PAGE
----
CVD is the number one cause of mortality in most OECD countries and accounts for around a third of all deaths. Many more patients suffer considerable loss in their quality of life due to CVD, particularly through stroke and congestive heart failure. Rising levels of obesity, high cholesterol and blood pressure have led to more people being diagnosed with metabolic syndrome, which in turn is a key risk factor for CVD and diabetes.
Despite its number one ranking, mortality rates have shown considerable improvement over recent decades. On average, OECD member countries have reduced their CVD mortality rate by 42% over the twenty year period to 2005. However, the improvements are not uniform across countries with some countries able to reduce CVD-related mortality by more than 50% and others reducing their rates by less than 30%. These figures raise important questions on why success has varied so much across countries and to what degree do health care systems and policies contribute to this variation?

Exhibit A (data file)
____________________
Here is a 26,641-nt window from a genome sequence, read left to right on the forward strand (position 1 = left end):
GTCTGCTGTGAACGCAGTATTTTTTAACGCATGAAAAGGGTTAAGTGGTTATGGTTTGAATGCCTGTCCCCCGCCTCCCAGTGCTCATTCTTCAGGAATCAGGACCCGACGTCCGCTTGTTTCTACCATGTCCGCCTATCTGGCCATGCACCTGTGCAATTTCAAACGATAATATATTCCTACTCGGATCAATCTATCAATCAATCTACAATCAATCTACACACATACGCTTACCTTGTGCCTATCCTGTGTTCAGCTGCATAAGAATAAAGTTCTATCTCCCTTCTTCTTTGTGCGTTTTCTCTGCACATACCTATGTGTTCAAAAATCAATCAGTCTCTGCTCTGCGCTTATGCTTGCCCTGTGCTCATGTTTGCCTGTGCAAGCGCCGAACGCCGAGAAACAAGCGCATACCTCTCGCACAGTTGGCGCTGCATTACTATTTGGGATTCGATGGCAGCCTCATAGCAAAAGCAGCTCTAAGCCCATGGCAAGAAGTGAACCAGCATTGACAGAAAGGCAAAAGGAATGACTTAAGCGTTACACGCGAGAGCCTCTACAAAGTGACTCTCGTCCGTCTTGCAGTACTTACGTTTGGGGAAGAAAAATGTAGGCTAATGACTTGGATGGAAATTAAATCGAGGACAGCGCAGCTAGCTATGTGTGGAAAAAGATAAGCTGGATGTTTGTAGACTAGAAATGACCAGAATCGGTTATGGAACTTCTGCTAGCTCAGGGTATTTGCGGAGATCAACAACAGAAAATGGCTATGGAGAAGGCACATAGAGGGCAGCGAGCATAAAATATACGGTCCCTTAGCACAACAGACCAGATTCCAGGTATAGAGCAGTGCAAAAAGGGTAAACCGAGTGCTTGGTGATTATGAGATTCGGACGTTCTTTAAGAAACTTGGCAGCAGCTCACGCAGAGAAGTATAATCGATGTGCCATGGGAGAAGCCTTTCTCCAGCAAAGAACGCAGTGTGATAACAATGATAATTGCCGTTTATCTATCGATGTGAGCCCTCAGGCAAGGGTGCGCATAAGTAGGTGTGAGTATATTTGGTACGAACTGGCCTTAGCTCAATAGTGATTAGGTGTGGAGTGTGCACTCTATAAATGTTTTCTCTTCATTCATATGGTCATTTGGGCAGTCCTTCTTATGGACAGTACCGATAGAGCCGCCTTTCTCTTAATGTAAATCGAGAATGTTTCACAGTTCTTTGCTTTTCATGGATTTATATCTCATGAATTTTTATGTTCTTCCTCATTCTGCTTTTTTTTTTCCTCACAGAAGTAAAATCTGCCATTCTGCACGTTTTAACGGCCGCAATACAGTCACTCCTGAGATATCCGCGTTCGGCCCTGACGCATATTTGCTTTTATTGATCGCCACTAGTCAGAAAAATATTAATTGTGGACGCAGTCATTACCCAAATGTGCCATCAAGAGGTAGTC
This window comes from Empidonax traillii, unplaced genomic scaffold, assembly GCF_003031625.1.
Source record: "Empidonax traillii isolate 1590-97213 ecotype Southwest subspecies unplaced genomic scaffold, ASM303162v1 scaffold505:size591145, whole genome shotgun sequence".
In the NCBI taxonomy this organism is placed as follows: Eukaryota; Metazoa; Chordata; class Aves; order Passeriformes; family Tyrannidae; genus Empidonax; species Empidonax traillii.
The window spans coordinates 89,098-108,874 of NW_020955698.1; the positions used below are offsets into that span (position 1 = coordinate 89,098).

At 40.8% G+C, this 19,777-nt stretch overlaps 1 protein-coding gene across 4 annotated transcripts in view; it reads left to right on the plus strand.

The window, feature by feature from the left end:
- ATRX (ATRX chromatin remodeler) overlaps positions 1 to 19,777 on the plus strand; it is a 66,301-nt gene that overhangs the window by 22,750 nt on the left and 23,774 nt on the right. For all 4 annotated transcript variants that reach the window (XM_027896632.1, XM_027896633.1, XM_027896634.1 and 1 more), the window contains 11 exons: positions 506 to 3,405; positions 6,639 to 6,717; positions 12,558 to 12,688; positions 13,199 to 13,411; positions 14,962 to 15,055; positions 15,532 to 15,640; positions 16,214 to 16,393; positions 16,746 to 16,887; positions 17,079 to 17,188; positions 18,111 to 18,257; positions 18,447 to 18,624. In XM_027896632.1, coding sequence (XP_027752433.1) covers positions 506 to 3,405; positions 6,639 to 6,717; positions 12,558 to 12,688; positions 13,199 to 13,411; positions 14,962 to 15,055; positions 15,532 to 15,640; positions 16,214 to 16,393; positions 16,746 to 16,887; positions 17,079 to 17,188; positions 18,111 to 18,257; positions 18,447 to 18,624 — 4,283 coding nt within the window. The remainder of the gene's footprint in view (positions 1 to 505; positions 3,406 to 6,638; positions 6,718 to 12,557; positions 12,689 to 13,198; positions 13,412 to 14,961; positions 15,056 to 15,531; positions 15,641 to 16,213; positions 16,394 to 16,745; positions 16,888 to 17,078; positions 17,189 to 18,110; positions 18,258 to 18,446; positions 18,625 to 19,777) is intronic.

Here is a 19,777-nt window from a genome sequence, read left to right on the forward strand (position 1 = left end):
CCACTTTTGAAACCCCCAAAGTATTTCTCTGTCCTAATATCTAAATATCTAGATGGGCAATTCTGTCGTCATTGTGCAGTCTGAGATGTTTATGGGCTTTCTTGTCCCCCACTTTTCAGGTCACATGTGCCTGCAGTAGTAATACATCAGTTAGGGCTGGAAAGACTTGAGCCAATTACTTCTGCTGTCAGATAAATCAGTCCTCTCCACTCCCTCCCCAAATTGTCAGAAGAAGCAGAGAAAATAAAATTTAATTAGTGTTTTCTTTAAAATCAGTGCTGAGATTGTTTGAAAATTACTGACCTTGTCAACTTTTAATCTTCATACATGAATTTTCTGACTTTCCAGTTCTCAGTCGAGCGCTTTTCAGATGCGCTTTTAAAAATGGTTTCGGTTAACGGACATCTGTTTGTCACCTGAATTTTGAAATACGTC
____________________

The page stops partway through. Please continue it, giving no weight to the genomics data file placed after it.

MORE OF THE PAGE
This OECD project will examine how countries perform in their ability to prevent, manage and treat cardiovascular disease (CVD) and diabetes. The main purpose of this project is to explore the reasons behind the reported differences in the overall health burden due to cardiovascular disease and diabetes. The project will assess performance through countries’ ability to convert health care resources to improved outcomes for patients with CVD or diabetes. It will focus on the role of new and innovative health care policies, access to health care services, quality of care initiatives as well as new technologies on improving CVD and diabetes outcomes.
The project will employ econometric techniques to analyse health system performance using the longitudinal database OECD Health Statistics, supplemented by information from the OECD’s Health Systems Characteristics Survey.
The project is set for completion by the end of 2014 with the final report set to be published in 2015.
Rie Fujisawa: email@example.com.